call Chicago personal injury attorney, Aaron Bryant, for a free legal consultation at 312-614-1076. 

GM Denies Reuters Report Linking Them To 74 Traffic Deaths

Time reported today that General Motors
(“GM”) is standing by its’ initial stance that their faulty ignition
is only responsible for 13 traffic fatalities. This statement was made in
response to a report from Reuters, which concluded that the faulty ignition in
GM vehicles was actually responsible for the wrongful deaths of at least 74
individuals.  
Reuters
calculated its number using the Fatality Analysis Reporting System (FARS), a
government database that contains traffic accident reports from U.S. law enforcement
agencies. GM, however, says it uses more detailed information when
investigating accidents.

GM and Reuters both looked at accidents wherein drivers or
passengers in the front seat were killed in head-on vehicle collisions with one other
vehicle during which the GM vehicle’s airbag did not deploy.

GM recalled 2.4 million vehicles over the past several months
after it was discovered that a problem with their ignition switch caused cars
to shut off while driving, disabling power steering, anti-lock brakes and airbags.

The National Highway Traffic Safety Administration did not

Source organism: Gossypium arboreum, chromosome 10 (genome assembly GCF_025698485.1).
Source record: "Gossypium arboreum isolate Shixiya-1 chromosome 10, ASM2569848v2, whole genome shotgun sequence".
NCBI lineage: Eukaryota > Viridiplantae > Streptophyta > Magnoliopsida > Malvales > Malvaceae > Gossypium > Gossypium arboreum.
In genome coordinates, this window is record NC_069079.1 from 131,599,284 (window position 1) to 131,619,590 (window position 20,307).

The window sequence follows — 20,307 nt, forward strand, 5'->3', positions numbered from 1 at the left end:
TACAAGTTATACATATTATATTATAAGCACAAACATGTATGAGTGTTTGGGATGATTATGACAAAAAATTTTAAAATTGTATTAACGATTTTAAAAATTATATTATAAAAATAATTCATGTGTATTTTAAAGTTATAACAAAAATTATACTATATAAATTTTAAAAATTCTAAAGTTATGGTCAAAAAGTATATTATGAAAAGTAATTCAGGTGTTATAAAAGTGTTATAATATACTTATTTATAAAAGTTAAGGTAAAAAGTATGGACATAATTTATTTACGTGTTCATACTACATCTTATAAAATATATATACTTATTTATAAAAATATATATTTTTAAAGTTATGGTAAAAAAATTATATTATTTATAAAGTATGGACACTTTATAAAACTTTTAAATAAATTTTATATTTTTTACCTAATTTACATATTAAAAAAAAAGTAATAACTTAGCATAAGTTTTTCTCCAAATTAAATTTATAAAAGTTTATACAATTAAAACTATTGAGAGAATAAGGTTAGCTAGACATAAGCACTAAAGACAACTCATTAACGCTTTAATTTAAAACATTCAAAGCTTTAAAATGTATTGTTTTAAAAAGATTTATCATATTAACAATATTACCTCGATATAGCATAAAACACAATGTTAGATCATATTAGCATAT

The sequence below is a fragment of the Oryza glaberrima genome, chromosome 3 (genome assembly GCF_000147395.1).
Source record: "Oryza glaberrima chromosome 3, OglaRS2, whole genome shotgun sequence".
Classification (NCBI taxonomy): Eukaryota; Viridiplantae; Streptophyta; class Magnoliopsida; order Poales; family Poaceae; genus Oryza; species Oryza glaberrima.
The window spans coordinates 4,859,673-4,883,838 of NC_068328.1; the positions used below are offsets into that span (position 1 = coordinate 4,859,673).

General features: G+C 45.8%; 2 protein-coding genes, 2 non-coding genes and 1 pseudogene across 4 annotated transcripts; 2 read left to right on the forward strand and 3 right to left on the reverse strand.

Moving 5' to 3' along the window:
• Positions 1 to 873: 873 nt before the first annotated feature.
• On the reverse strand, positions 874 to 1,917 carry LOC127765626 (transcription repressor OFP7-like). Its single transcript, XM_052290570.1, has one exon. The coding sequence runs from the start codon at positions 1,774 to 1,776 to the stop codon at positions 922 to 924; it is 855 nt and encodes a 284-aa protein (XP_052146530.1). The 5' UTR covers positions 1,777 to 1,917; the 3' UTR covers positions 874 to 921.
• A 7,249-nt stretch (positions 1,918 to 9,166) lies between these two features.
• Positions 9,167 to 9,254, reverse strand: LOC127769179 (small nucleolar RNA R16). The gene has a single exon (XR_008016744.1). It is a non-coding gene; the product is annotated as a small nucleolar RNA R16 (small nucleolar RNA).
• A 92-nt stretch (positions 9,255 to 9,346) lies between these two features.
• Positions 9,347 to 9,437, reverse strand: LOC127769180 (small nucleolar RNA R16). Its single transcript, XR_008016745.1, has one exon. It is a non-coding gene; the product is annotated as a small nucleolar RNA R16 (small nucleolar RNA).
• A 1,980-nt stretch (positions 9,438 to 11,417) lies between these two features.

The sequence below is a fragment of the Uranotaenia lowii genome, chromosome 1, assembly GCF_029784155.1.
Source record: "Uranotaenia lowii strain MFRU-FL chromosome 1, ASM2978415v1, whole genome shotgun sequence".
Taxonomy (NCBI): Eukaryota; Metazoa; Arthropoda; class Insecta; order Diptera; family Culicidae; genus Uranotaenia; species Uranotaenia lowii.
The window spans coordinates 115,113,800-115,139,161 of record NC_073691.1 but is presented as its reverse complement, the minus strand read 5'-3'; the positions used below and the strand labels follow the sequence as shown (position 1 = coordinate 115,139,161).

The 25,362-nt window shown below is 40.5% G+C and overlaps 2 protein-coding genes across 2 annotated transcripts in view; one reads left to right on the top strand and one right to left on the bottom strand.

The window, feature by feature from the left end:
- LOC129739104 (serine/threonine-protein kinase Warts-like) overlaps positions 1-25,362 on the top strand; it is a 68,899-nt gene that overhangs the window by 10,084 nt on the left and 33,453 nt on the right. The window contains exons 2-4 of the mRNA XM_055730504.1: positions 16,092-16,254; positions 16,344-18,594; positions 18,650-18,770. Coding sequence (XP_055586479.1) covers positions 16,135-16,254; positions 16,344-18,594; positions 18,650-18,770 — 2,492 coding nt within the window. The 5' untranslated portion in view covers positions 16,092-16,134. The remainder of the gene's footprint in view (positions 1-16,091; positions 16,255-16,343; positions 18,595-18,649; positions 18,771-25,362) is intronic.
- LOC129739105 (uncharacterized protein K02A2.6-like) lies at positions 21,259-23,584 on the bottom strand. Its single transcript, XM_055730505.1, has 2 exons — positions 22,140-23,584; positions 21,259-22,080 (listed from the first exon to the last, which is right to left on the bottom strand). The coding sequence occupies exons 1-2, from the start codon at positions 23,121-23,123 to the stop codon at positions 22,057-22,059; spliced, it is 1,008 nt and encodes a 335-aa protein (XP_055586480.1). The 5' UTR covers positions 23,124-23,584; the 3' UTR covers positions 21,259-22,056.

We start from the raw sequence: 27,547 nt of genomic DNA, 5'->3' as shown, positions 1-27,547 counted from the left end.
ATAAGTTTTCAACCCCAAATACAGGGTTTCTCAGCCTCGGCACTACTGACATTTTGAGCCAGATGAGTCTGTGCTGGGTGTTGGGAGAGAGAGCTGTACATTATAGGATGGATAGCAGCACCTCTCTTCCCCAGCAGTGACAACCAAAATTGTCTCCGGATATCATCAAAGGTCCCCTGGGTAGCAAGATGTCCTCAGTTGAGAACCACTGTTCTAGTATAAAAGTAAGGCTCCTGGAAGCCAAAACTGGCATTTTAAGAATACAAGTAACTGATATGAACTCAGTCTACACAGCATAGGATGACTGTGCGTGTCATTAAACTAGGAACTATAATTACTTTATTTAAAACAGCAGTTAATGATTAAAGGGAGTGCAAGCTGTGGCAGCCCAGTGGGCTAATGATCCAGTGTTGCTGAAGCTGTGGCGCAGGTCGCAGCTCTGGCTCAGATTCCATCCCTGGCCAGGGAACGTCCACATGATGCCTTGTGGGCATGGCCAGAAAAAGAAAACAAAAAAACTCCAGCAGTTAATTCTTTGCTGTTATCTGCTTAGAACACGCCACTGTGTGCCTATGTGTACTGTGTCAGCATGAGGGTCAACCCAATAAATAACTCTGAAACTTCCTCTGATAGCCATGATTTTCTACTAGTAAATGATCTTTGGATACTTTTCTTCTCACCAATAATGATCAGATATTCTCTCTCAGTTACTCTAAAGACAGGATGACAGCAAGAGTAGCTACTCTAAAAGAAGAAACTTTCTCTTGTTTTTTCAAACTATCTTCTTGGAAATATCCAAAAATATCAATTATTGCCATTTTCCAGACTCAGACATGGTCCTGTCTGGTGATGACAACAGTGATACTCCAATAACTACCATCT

comment on the Reuters figures, but it previously said the final number of
deaths will likely be higher than 13.

I will be following this story closely to see if additional
wrongful death lawsuits arise as a result of GM’s faulty ignition. GM is also
looking at consumer protection class action lawsuits based on the recalled
products.

If you or someone you love has been seriously injured in a
Chicago car accident was a victim of an auto defect accident, then call Chicago personal injury attorney, Aaron Bryant, for a free legal consultation at
312-614-1076. 

Illinois Supreme Court Hears Red Light Camera Class Action

Last month the Illinois
Supreme Court heard arguments on the controversial red light camera ordinance
enacted by the city of Chicago back in 2003. Plaintiffs for the class argue
that cameras were approved and installed by the city prior to the state legislature
passing a law that would allow this type of ticketing system at
intersections. 

The
suit contends the technology’s implementation conflicted with state statutes